Since it started emerging at the turn of the 20th century, architectural photography affected the practice of architecture and its representation. A perfect medium for professionals, it can be considered also as a vehicle for the public to receive information about the built world. Digital photography has given a new impulse to this discipline, offering the chance to overcome technical boundaries and explore new possibilities in the representation of buildings and structures, as London-based artists and photographers Helena Crabtree and Flavia Dent prove.
When we first met them in June Crabtree and Dent were busy with their first project, "Concrete Farms", the result of their personal passion for taking modernist pictures with a geometrically brutalist twist of three main areas - Broadwater Farm Estate, Alexandra Road Estate and Thamesmead.
Crabtree and Dent are back now with a new project entitled "Life After Achitecture - A Promise A Week". The event focuses on the north-east London Woodberry Down council estate and the regeneration process by Berkeley Homes that will mean that, in the next fifteen years, council/former council homes will be demolished and replaced with new flats destined to social housing and low-paid public servants, or sold on the open market to private investors.
Yet their work is not just a subtle debate about regeneration and gentrification: Crabtree and Dent chronicle the beauty of the council estate in a modernist key and through images that could be filed under the "community conscious photography" label and that point to the stories of the residents hidden behind anonymous walls and staircases. There is indeed also a social commentary in their images that are often accompanied by Dent's texts and writings.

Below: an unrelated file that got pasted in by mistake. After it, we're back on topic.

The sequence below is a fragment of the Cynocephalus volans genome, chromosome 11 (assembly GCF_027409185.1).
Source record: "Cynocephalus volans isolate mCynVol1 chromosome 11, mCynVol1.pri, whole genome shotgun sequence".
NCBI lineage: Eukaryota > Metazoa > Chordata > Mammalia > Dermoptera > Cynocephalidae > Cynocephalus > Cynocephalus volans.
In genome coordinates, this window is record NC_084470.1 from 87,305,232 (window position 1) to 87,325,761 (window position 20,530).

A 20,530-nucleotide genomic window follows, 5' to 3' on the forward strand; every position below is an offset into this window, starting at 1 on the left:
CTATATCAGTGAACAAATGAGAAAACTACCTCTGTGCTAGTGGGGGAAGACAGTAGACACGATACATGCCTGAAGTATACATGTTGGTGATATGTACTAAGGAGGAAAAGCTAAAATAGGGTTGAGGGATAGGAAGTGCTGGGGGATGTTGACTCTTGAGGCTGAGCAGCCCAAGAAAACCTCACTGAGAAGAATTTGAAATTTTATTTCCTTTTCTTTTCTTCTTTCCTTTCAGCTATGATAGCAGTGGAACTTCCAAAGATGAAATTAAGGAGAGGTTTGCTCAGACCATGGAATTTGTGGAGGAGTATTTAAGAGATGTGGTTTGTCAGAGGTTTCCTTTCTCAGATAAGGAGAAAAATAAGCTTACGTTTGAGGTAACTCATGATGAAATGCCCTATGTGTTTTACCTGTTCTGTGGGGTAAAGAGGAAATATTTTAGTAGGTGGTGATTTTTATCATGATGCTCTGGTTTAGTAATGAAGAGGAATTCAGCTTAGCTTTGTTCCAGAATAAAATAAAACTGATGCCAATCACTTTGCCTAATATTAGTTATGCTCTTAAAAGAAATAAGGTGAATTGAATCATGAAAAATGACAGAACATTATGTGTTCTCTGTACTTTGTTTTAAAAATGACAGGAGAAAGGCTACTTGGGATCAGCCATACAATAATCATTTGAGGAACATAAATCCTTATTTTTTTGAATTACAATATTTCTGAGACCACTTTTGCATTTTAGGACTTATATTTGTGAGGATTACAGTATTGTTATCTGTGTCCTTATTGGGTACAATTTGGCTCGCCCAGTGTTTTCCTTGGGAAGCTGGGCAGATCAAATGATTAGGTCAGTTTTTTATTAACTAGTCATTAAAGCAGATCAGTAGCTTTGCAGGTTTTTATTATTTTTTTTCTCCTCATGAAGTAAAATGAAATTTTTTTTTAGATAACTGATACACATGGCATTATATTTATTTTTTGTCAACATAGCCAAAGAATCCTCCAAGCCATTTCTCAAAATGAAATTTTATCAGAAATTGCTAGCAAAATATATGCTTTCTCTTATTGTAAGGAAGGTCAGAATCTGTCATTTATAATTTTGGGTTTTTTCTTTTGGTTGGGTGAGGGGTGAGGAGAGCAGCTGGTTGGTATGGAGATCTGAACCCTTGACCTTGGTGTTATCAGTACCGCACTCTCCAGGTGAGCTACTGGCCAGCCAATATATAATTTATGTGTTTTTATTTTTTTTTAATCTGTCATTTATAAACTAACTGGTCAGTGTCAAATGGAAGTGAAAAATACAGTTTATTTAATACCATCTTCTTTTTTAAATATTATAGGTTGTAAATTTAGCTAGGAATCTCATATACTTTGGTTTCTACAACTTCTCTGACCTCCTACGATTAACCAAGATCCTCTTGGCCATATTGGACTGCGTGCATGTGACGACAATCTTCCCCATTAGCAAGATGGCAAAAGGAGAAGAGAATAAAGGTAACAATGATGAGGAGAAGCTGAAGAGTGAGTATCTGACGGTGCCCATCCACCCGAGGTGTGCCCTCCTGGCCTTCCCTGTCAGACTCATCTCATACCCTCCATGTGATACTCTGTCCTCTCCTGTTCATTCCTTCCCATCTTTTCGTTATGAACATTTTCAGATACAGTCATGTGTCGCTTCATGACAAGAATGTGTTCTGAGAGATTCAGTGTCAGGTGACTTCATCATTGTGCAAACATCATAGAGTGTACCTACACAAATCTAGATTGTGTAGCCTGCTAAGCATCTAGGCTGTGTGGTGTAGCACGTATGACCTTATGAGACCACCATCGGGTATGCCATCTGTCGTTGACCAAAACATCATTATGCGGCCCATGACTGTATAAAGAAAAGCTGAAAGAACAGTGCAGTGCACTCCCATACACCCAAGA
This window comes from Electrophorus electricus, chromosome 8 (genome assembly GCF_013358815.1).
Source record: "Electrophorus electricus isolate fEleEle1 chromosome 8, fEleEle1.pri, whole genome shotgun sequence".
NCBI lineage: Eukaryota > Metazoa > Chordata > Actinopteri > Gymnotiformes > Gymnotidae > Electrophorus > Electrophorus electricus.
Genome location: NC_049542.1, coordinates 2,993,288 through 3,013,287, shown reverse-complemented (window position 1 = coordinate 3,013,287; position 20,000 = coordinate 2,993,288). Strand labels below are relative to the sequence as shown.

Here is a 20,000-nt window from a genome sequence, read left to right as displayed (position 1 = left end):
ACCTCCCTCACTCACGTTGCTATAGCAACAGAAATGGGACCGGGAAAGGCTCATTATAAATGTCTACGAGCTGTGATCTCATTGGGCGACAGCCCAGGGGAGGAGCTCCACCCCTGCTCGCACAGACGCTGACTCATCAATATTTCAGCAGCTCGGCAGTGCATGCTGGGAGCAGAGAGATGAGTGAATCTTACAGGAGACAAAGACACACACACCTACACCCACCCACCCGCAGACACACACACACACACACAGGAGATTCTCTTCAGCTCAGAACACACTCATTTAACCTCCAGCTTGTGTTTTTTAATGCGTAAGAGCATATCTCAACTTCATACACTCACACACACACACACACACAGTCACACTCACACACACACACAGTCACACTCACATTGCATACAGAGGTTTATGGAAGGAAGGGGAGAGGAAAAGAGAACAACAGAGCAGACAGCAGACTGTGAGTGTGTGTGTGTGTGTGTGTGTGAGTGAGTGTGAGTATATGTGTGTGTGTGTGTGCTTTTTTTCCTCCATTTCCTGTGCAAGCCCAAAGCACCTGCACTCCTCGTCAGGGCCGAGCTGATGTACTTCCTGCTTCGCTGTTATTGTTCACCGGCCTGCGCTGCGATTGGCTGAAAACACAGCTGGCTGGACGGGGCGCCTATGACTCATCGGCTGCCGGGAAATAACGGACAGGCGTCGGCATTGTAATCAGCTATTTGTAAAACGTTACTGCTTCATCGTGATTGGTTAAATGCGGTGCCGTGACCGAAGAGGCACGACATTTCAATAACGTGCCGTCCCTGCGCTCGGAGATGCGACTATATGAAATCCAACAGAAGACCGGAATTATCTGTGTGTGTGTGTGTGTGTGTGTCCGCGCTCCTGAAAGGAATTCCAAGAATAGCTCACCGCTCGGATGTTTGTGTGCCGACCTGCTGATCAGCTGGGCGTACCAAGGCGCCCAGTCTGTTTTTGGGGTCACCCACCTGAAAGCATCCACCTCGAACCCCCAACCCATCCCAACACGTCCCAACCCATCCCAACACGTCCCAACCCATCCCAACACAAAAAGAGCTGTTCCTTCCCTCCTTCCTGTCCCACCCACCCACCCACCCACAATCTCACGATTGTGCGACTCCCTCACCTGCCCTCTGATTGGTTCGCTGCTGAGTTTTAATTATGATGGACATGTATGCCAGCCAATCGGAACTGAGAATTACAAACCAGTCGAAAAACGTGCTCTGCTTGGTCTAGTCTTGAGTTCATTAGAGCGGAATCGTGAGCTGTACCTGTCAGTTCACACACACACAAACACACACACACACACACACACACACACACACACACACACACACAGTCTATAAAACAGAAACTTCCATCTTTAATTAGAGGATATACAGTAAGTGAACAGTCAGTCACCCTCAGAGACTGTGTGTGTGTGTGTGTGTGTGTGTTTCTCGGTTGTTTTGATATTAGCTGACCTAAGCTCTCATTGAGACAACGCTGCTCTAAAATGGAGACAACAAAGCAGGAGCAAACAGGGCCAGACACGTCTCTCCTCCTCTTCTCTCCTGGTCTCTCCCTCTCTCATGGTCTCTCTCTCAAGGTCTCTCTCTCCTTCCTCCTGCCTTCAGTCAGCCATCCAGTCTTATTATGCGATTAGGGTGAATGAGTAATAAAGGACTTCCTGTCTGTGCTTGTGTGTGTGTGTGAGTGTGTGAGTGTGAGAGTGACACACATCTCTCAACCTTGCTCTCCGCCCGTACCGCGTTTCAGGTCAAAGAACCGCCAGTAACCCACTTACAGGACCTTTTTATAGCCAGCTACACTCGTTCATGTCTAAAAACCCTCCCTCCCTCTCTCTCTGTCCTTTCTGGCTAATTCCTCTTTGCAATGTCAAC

The next step? As focused as they are on their architectural images and on the social issues involved in them, Crabtree and Dent may not have realised that their corners, windows and interplays of light and shadows and juxtapositions of shiny and matte textures play pretty well with modern fashion, so expect their images to appear on many moodboards in the next fashion season.
The last time we spoke you were busy with your "Concrete Farms" project. Can you tell us more about your architectural journey from that exhibition to this one?
Helena Crabtree: When "Concrete Farms" came down we still had a long list of locations to go to, but that got put on hold when we were kindly invited to do this exhibition by Haringey Arts and The Redmond Community Centre (where the exhibition is held). This is a first for us and we feel we are always open to these opportunities and very grateful when they come along. Originally the show was going to be linked to The New River's festival and we were to focus on the reservoir photographically but, as always, the architecture drew us in.
Flavia Dent: It moved relatively quickly with representatives of Haringey Arts and Berkeley Homes coming forward with a new project proposal, which would coincide with the opening of the East Reservoir and the Hidden River Festival. The proposed project was to document the Reservoirs as well as their surrounding architecture, although they very kindly gave us free rein and the theme was only a suggestion. Something rare when it comes to commissions and something that - as artists - we appreciated a lot. We were happy to explore the theme, and at the same time the freedom they gave us enabled us to make this project our own and pushed us in a direction and to a location we would perhaps not have gone to otherwise.